liz_marcs (liz_marcs) wrote,
liz_marcs
liz_marcs

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Do Not Bug the Voter Who Needs to Get Home and Throw Up

I think I remember why I haven't eaten at a fast-food place in more than two years (or is it verging on 3?), and why I haven't eaten at a McDonald's in something like 4 years.

Their food makes me yak. I don't mean figuratively. I mean literally. I barely made it home for a horrible technicolor yawn.

I think I saw what I ate for breakfast yesterday.

*blerg*

I somehow managed to keep it together during grocery shopping. Because I felt like crap-o-la, I decided to hit up my local Hannaford's instead of going to the farm stand. Big mistake. My grocery bill made my eyes pop out of my head and may have contributed to the feeling of nausea.

Sadly, you can see the effects that the increased food prices are having. The 25-pound bags of rice have doubled in price in the last month, for example. Then there's the mysterious case of the shrinking food...i.e., bagels are the same price, but instead of getting 6 you get 4.

I don't even want to talk about the price of meat. It'll make me cry. Or throw up. Actually, given the way my stomach feels right now, I suspect option two is more likely.

Something strangely interesting to note, however: at least half the people shopping today brought their own re-usable shopping bags (including yours truly). I don't think I've seen a ratio that high in, oh, ever. What makes it doubly weird is that almost all of these reusable bags were from Whole Foods (aka Whole Paycheck), Trader Joe's (aka Half Your Paycheck, But For Brands You've Never Heard Of), and Costco (aka Enough Canned Goods To Last You One Year). My bagger was quite taken with my hot/cold bag from Sam's Club (a gift from the parents), because of it's size and handle locking mechanism. Seriously, it looked like we were all advertising that people should grocery shop somewhere else while paying for our Hannaford groceries.

Anyway, as I'm walking out of the store (complete with the feeling that I needed to yak getting ever-stronger), I was waylaid by two teens who wanted me to sign a petition to get their dad on the ballot for city government.

Let me admit here and now that I acted like a classic bitch. However, I tend to get that way when you hand me platitudes, no answers, and a brainless drumbeat of cutting taxes with no plan.

Dramatis Personnae:

    Bitchy Moi (BM)
    Campaigning Teen (CT)



Campaigning Teen (CT): Excuse me, miss? Would you be willing to sign this petition?

Bitchy Moi (BM): [suspecting that she's going to yak on this kid's shoes any second now] What's it for?

CT: To get my Dad on the ballot for City Council.

BM: [groans, but feels she should do her voter-ly duty] What does he stand for?

CT: He's anti-war and anti-taxes.

BM: [brain snaps] Anti-war. What does that have to do with running for City Council?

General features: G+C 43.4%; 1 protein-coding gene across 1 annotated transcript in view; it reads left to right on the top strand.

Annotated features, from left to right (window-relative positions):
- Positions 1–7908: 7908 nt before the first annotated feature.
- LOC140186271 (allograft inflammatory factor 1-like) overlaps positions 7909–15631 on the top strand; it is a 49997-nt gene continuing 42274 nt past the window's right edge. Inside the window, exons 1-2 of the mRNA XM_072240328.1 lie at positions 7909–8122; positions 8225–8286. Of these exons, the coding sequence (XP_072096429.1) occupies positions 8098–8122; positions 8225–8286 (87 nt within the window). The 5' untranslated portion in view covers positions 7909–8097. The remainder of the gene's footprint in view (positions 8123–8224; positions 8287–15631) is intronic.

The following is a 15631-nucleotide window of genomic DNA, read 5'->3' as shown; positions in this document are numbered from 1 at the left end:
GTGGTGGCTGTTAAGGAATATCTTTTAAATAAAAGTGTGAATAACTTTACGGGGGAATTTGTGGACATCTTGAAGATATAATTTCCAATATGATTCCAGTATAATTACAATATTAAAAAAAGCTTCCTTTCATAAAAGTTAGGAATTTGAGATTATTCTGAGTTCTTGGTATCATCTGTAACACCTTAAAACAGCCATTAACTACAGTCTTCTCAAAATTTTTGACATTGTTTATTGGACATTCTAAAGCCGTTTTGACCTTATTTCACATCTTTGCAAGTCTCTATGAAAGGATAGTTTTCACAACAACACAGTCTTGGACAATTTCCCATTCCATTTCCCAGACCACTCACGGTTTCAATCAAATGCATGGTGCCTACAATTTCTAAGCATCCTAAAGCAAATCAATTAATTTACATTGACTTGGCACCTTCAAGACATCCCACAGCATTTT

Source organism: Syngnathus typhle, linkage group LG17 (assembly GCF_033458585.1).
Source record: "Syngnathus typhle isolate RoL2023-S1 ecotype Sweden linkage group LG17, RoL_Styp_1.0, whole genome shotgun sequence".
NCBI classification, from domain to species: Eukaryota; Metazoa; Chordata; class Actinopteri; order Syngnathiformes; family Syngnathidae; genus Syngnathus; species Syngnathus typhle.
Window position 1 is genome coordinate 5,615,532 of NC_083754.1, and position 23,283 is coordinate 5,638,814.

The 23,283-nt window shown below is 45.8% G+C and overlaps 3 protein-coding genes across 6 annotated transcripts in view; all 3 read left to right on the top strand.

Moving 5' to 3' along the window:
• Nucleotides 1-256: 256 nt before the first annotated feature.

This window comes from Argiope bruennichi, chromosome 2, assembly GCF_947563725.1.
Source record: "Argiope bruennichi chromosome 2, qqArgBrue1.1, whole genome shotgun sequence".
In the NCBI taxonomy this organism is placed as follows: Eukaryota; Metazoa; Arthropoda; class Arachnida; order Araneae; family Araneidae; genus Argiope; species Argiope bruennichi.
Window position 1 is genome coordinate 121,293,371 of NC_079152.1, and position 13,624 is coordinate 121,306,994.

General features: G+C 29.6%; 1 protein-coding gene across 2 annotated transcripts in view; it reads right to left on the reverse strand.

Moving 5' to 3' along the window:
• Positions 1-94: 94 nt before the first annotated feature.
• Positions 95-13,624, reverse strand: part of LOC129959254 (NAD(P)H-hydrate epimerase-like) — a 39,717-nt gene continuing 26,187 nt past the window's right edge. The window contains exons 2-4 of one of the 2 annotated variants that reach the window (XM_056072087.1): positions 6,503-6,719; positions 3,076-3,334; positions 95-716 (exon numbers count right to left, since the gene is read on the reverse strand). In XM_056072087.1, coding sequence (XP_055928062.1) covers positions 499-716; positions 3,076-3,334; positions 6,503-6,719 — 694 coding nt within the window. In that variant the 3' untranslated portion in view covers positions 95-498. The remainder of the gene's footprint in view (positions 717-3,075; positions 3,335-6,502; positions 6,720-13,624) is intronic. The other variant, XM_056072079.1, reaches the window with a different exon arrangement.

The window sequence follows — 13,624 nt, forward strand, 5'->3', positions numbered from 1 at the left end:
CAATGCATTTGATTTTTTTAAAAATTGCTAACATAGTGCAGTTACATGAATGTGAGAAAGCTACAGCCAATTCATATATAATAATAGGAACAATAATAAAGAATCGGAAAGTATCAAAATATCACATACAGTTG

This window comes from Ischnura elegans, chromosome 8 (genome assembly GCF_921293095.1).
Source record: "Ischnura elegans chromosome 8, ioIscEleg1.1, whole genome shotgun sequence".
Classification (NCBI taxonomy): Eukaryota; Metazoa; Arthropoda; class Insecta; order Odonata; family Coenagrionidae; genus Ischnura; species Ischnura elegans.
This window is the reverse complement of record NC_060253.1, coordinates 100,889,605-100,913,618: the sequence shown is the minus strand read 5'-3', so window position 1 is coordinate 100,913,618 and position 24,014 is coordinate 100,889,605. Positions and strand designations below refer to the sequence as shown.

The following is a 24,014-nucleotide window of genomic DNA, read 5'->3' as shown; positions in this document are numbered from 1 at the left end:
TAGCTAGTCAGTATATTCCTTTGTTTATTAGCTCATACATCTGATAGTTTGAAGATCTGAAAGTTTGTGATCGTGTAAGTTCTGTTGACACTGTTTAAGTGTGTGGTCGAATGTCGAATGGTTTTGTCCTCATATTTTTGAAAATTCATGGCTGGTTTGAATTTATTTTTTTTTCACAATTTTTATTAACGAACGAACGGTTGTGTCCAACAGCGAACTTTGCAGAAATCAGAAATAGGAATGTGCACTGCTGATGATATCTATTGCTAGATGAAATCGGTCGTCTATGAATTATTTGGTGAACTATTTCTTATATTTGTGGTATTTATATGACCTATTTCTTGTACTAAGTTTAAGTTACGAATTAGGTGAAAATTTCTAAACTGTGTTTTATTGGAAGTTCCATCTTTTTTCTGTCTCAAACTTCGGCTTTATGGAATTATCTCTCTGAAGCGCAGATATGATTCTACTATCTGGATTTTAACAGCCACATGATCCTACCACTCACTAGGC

CT: [deer in headlights look]

BM: [feels bad] Look, anti-war I can get on board with.

CT: [relieved as he shoves petition under my nose] So you'll sign the petition?

BM: Only if you tell me what you mean by "anti-taxes," because that tells me absolutely nothing.

CT: It's about good economy.

BM: [waits for CT to elaborate, when there's nothing more forthcoming, considers throwing up on CT's shoes to make a point] That tells me exactly nothing. What do you mean by "anti-taxes?"

CT: [uncertainly] Cutting taxes?

BM: [waits for CT to elaborate, when there's nothing more forthcoming, begins to think throwing up on CT's shoes is looking better and better] Fine. Cutting taxes. How are you going to make up the shortfall? I ask, because just about every city in the state is on the verge of bankruptcy, so I'm thinking cutting taxes is a bit too pat of an answer.

CT: [looks relieved] By cutting city spending!

BM: [brain snaps in frustration] From where?

CT: [surprised] What?

BM: Where is your dad going to cut city spending? Because telling me that you're going to cut taxes and make up for it by cutting spending doesn't tell me a thing. Where's he going to cut spending?

CT: [blinking] Ummmm, he's going to cut taxes!

BM: [begins to think throwing up on CT's shoes is looking like an idea whose time has come] That's. Not. An. Answer. Surely your father has at least looked at the city budget, right? Surely he's got a list of things that he thinks could be done more economically.

CT: [mumbling] I dunno.

BM: [thinks that instead of throwing up on CT's shoes, she should just hit him with a 2X4 cluebat] I've got a better idea. Don't cut taxes. Do cut whatever fat you can find in the municipal budget, and here I'm thinking that we should start by cutting the pay for City Councilors. Then, take that money, and invest it in asphalt so the city can keep up with road maintenance. Then, invest whatever is left over into road salt so we can stockpile for the winter.